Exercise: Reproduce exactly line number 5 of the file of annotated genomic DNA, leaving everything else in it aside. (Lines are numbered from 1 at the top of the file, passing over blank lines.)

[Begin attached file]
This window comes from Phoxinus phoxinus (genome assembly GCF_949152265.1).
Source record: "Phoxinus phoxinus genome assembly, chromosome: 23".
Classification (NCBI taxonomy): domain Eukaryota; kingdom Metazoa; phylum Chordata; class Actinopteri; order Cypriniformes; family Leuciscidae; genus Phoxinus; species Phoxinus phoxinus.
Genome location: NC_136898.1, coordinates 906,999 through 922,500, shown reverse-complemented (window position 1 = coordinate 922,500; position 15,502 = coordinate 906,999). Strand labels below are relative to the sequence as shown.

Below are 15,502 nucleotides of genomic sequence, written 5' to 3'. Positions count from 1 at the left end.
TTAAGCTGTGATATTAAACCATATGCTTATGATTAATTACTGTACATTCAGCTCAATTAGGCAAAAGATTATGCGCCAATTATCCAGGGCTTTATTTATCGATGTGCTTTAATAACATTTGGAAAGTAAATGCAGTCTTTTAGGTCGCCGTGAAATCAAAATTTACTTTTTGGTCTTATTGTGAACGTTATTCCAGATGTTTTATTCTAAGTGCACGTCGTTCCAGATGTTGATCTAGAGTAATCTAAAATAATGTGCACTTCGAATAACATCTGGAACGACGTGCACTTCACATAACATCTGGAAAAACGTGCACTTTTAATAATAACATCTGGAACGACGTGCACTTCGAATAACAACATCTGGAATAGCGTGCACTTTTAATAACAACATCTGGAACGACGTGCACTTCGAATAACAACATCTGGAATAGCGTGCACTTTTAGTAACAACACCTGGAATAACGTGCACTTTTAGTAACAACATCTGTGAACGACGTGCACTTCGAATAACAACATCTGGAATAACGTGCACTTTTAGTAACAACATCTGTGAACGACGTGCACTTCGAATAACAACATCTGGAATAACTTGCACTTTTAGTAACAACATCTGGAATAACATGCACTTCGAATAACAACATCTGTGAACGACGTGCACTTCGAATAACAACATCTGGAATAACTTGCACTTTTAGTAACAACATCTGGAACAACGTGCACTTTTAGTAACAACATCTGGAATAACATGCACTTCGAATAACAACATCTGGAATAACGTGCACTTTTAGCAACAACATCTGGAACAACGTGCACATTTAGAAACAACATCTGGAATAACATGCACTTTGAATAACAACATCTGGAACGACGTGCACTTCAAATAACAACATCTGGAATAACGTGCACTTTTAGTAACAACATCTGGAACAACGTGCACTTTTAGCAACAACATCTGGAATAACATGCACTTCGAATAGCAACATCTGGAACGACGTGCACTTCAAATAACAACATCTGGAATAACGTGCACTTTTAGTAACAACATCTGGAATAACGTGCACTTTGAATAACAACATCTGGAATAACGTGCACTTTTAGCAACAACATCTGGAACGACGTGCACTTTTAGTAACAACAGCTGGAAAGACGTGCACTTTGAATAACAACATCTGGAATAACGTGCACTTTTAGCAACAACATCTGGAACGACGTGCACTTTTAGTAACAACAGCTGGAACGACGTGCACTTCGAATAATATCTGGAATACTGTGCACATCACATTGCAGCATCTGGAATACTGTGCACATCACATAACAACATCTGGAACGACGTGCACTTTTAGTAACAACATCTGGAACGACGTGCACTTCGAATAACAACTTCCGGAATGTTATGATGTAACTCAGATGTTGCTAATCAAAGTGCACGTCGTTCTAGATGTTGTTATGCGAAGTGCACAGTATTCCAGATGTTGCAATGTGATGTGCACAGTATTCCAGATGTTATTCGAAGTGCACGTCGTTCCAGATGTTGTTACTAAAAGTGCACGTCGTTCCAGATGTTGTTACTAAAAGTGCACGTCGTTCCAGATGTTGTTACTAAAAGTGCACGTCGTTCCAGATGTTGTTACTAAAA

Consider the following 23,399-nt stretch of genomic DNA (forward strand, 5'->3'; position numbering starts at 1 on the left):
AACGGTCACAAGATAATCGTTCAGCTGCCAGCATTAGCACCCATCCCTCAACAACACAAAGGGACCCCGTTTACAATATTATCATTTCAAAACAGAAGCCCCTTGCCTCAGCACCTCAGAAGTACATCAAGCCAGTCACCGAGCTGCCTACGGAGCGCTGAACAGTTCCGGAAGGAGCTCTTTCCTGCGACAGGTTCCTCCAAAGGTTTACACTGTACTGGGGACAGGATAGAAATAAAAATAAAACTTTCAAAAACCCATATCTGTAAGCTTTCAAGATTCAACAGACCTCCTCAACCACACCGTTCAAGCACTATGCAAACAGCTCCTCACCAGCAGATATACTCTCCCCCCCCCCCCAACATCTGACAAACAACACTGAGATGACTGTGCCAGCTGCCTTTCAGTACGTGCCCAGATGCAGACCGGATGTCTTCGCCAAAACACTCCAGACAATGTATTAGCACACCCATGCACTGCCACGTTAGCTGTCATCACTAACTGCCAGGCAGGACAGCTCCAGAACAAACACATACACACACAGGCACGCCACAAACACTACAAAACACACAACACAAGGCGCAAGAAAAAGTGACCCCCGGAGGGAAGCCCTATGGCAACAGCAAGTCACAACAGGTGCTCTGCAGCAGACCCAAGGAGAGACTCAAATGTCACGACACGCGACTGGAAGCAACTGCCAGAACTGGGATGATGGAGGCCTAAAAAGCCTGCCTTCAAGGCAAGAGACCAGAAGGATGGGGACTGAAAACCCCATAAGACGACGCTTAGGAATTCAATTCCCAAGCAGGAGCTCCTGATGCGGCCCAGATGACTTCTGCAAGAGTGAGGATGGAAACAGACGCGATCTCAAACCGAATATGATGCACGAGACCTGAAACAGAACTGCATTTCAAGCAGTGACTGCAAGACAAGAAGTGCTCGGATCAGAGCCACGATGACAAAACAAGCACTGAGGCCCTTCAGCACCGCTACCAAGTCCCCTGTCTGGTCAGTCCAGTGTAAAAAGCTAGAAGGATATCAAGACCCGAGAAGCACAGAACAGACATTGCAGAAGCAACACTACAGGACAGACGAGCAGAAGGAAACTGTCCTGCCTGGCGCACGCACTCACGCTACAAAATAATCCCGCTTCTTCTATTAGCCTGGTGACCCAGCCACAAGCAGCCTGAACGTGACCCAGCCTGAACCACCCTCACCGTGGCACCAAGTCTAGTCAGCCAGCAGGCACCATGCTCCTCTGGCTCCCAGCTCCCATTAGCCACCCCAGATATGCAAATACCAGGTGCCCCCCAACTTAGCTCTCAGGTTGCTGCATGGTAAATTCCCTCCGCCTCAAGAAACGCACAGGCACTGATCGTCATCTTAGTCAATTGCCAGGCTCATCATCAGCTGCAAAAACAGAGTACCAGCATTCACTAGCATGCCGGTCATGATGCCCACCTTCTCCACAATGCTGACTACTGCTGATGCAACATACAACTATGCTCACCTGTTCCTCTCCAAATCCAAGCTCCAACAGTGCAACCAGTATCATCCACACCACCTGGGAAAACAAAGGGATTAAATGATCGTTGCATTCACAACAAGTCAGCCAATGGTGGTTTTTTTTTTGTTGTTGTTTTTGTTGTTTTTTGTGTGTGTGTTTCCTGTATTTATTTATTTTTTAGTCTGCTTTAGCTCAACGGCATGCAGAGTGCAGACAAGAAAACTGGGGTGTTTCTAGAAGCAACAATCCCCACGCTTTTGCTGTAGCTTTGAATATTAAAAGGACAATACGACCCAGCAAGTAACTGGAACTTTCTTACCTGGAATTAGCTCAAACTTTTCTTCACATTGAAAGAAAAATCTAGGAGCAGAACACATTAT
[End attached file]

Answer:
Below are 15,502 nucleotides of genomic sequence, written 5' to 3'. Positions count from 1 at the left end.